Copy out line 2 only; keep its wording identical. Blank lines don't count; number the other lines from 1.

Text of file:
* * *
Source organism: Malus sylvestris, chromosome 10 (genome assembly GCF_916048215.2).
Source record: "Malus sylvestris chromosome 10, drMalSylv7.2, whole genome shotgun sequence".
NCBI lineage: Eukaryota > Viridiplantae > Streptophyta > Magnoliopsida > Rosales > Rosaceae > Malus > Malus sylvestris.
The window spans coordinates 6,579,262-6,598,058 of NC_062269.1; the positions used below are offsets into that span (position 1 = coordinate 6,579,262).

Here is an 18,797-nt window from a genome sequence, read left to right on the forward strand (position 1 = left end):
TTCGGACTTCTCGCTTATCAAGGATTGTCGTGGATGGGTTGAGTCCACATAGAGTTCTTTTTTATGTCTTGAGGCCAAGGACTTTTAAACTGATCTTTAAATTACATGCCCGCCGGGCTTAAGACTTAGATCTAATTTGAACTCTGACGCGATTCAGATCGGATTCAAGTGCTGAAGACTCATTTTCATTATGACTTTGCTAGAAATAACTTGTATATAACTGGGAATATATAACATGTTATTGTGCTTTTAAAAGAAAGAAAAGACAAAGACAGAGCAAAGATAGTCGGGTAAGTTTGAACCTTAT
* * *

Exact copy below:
Source record: "Malus sylvestris chromosome 10, drMalSylv7.2, whole genome shotgun sequence".